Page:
HARRISONBURG, Va. (WHSV) — The Internal Revenue Service (IRS) announced on March 17 that 90 million stimulus checks were distributed to Americans.
Others may still be waiting for their $1,400 check, and the Better Business Bureau Serving Western Virginia is warning people of some recent scams that have been reported.
Julie Wheeler, the President and CEO of the Western Va. branch, said they are informing consumers of phishing emails, where scammers are trying to your private information, which they claim will get you your stimulus payment deposit faster.
These are all scams, Wheeler says. She says sometimes scammers claim there is more money or grants available, or that you can get the stimulus money right away if you pay a small “processing fee” with a pre-paid debit card.
BBB warns to never give your social security number, bank account information or credit card information to someone that contacts you via phone, email or text message.
“If it’s an imposter scam, the name may be off, just one word or a couple of letters,” Wheeler said. “The website they’re taking you to may look authentic, but if you check the actual web address you can see you’re not on the legitimate site.”
In some email or text messages, BBB said messages instruct consumers to click a link to “request benefit payments.” The link connects to an application prompting consumers to enter personal information to “make sure you are getting all the payments owed to you.”
But be careful, this “application” is really a way to phish for personal details and commit identity theft.
BBB provided some tips to spot a Government Imposter Agency scam:
- Stay calm. Resist the urge to act immediately, no matter how dramatic the story is. Scammers try to get people to act before thinking about the situation.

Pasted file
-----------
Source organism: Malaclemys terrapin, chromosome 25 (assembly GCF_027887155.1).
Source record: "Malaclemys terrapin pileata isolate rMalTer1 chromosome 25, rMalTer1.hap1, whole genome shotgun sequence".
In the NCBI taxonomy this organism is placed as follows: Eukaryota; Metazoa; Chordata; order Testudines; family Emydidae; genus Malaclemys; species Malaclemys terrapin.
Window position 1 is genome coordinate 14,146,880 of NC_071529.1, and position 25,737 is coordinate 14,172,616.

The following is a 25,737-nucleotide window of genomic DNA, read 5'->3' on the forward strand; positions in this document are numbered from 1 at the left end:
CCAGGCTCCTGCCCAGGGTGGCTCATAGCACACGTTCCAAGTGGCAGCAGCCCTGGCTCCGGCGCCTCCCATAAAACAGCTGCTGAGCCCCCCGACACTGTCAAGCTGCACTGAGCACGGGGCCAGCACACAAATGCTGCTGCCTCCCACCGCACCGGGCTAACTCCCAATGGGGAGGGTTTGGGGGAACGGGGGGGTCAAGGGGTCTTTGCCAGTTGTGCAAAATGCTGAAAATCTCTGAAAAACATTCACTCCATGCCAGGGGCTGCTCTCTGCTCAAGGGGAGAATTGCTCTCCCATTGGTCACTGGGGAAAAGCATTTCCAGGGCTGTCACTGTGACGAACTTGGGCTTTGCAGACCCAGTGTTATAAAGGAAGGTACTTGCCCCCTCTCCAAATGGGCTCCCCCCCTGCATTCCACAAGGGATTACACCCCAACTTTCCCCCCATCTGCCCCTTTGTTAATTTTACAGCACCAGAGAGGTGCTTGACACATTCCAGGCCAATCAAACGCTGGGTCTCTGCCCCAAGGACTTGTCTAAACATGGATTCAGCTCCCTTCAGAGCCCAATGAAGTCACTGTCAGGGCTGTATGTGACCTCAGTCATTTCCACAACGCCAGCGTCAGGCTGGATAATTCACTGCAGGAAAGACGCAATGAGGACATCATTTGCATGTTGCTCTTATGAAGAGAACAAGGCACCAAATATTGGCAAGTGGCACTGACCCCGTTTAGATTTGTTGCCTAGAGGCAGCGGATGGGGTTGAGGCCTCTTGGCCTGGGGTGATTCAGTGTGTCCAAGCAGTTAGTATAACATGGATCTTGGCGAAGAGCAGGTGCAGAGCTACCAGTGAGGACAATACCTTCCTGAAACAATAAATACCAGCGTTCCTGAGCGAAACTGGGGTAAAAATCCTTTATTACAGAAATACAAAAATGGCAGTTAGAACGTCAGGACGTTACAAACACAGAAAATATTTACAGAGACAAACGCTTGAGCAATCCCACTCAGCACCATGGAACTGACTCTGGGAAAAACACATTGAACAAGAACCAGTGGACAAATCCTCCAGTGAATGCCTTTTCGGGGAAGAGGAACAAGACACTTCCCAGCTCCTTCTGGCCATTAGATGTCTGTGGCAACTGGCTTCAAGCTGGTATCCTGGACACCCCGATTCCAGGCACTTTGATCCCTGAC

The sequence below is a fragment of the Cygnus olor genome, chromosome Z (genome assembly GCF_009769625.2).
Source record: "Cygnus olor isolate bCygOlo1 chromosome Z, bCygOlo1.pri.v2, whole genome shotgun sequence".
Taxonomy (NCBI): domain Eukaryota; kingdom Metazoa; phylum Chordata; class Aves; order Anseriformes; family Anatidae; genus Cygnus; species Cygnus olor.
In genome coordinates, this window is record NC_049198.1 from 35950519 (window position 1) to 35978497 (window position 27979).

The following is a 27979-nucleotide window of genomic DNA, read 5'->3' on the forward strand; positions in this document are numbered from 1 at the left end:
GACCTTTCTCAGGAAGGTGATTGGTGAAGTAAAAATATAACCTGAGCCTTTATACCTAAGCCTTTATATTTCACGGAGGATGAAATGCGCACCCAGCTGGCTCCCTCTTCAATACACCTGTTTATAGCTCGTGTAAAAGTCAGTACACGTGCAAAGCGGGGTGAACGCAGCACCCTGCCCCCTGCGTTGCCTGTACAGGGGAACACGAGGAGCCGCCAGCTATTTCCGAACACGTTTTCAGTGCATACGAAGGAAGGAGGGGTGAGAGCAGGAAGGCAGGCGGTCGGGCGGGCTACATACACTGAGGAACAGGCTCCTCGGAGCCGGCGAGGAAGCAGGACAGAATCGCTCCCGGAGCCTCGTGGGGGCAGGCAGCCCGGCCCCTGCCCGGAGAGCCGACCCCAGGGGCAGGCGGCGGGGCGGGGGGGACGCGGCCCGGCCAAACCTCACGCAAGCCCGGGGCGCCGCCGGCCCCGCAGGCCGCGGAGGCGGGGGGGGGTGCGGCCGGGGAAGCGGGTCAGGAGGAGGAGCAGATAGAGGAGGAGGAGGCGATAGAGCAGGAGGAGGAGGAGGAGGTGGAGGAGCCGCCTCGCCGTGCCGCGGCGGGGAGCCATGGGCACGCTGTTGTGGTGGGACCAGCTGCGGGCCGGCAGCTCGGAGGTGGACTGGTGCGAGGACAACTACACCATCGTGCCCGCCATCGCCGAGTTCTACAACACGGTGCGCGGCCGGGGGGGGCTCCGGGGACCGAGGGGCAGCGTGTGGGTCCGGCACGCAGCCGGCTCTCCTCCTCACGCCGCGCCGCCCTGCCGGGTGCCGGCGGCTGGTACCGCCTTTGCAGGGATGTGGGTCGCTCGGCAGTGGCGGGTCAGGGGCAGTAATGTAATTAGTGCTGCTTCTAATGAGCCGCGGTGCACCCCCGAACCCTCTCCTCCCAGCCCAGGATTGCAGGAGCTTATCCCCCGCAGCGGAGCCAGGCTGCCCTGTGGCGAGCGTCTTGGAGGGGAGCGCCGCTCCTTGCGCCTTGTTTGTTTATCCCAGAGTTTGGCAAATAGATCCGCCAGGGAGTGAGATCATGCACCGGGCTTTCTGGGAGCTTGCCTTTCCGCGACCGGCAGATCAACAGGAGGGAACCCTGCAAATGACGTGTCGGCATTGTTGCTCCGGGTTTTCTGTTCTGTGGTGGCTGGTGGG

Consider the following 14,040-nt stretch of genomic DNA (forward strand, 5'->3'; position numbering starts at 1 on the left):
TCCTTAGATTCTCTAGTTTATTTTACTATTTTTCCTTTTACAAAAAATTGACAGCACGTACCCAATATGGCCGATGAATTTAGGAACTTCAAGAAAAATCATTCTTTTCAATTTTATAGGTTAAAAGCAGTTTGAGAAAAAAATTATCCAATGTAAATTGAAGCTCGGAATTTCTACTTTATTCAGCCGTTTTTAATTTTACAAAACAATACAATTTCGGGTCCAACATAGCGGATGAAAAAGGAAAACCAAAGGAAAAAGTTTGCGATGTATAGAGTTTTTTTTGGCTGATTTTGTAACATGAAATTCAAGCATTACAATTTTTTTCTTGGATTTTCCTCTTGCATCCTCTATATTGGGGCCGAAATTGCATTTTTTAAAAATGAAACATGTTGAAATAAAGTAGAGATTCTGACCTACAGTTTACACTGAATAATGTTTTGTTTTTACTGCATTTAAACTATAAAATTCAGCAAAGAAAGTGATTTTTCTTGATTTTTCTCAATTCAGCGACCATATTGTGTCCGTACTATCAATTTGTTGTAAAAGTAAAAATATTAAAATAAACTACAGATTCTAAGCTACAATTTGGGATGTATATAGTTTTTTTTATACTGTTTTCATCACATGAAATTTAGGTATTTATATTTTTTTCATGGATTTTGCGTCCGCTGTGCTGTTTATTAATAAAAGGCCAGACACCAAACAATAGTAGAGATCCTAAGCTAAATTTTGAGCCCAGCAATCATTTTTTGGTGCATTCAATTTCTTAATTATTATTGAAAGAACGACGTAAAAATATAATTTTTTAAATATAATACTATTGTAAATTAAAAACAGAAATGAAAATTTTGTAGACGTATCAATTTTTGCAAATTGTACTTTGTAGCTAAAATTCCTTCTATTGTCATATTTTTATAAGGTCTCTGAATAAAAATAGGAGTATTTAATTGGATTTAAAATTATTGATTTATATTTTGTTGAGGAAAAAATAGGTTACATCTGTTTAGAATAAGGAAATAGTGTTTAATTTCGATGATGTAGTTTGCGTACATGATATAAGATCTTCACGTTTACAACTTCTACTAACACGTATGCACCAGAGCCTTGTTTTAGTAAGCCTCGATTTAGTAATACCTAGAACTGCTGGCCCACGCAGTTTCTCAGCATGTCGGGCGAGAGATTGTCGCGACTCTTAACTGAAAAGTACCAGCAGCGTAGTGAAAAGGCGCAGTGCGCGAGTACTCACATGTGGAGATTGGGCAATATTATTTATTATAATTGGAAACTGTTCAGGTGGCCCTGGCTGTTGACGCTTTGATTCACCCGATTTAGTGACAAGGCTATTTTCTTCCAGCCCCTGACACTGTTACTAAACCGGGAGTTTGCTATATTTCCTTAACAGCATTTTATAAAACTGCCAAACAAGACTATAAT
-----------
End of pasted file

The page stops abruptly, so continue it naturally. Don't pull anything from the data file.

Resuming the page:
- Don’t reply directly. Don’t respond to unknown calls, texts, or emails. If you think the message may be real, find the government agencies’ contact information on the internet and contact them directly. Don’t click on links or open attachments.
- Check for look-alikes. Research to see if the government agency or organization that contacted you actually exists. Scammers often make up names of agencies and/or grants.
- Do not pay any money for a “free” government grant or program. It is not really free if there is a fee involved. A real government agency will not ask for an advanced processing fee. Instead, find out if the agency is legitimate by checking grants.gov.
- Paying money does not shorten stimulus payment deposit time.
- Don’t give sensitive personal or financial information to unsolicited calls, texts, or emails. If your bank reaches out to you, they will not ask for confidential information — such as your card PIN, access code, or online banking password.
- You should not have to verify your information to receive payment. Those who do ask you to verify your information are imposters.
If you have any questions about your stimulus payment and its status, use the “Check My Payment” tool on the IRS website.
If you’ve spotted a scam, whether or not you’ve lost money, report it to BBB Scam Tracker. Your report can help others avoid falling victim to scams